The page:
Still Growing after Hurricane Sandy on Coney Island

The Coney Island Garden Program, now fully recovered after Hurricane Sandy, is a growing success. After the garden was destroyed by the 2012 superstorm, program director Ramy Fakhr and a dedicated team of teachers, parents, and students sought out help from the National Gardening Association, Seeds of Change, Whole Kids Foundation, and Captain Planet Foundation and received nearly $13,000 in funding.

Now in it's second year, this productive collaboration between PS 90 and YW of New York City, has over 100 dedicated participants. Year round, kindergarten through fifth grade students participate in programming for an average of five hours each week. From the annual event ″salad fest″ to insect investigation, garden programming finds it's way both in and outside of the classroom. The impact on students has been tremendous, ″Since the start of the program we've seen huge changes in our students' understanding of the natural world, food, and their own nutritional choices. Students can now identify plant parts, perform basic cooking skills, and have a much clearer grasp of connections between plants and food,″ comments program director Ramy Fakhr.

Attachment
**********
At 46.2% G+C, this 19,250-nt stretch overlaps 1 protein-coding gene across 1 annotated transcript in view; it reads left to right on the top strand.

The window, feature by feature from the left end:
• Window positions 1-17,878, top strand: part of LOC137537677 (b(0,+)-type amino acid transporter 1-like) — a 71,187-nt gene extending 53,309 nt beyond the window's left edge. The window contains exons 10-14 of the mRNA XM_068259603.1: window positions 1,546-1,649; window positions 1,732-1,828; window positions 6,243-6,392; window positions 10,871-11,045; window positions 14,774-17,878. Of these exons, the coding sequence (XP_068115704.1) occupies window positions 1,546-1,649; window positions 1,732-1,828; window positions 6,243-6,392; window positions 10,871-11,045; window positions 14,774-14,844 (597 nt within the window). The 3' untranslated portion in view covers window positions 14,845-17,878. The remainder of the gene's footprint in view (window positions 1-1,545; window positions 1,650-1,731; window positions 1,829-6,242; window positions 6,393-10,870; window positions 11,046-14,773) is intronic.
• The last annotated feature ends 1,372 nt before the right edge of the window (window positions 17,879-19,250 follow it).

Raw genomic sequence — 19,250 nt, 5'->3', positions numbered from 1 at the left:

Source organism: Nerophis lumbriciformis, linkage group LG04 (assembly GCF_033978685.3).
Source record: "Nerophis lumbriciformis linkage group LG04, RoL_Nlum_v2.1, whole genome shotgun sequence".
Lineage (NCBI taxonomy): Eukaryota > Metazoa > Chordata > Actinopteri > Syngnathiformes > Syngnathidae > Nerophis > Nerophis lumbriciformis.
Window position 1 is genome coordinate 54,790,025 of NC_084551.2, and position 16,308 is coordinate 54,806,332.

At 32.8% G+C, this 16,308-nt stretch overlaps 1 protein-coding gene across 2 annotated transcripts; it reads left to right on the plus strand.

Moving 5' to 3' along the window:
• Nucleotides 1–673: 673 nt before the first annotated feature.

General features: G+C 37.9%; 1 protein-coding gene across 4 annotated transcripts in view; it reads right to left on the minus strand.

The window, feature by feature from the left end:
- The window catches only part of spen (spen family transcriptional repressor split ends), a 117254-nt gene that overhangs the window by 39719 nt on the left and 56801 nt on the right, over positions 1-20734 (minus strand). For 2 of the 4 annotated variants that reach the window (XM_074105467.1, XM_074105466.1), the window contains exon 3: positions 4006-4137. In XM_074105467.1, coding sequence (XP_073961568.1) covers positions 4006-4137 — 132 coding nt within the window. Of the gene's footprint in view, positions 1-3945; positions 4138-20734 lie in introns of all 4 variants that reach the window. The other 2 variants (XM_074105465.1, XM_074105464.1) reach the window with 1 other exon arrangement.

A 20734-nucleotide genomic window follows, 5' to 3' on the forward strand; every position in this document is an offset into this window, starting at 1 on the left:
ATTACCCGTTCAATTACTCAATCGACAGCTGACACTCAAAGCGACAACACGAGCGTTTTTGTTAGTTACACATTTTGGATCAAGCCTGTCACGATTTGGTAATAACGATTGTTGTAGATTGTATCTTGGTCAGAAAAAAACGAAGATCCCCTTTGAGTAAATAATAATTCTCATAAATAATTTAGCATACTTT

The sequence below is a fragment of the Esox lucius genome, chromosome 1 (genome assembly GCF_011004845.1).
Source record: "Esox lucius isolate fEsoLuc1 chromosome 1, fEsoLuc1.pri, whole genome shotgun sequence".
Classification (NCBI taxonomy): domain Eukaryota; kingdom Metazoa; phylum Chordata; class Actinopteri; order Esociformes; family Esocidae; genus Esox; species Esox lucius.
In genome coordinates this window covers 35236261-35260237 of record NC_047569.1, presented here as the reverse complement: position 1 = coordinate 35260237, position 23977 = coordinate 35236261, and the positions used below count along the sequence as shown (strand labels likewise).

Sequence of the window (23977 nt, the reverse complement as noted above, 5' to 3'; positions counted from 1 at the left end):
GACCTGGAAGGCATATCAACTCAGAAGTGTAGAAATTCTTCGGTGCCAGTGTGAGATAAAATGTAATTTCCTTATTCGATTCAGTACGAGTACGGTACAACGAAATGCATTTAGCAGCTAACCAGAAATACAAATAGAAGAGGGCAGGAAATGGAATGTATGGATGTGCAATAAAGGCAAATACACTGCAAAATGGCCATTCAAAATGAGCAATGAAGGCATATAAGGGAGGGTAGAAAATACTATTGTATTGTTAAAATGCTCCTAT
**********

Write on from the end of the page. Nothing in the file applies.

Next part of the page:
Much of the programming is based on students' interests. Equipped with magnifying lenses and clipboards, 4th and 5th grade students investigated the garden's ecosystem. Students gathered and recorded their findings through garden journals. Based on these interests teachers introduced earthworms and composting, making this creature a favorite of the young gardeners at Coney Island.The exciting culminating event ″Salad Garden Fest″ was an opportunity for students, parents, and staff to share in the harvest by digging up carrots, harvesting lettuce, and ultimately creating enough salad for everyone to enjoy. Programming included still-life drawings of the harvest, voting on favorite vegetables, a scavenger hunt, and cooking stations.

Learn more about the Coney Island Garden.

Plant the seeds for the next generation of gardeners. Please consider a generous donation to the National Gardening Association.

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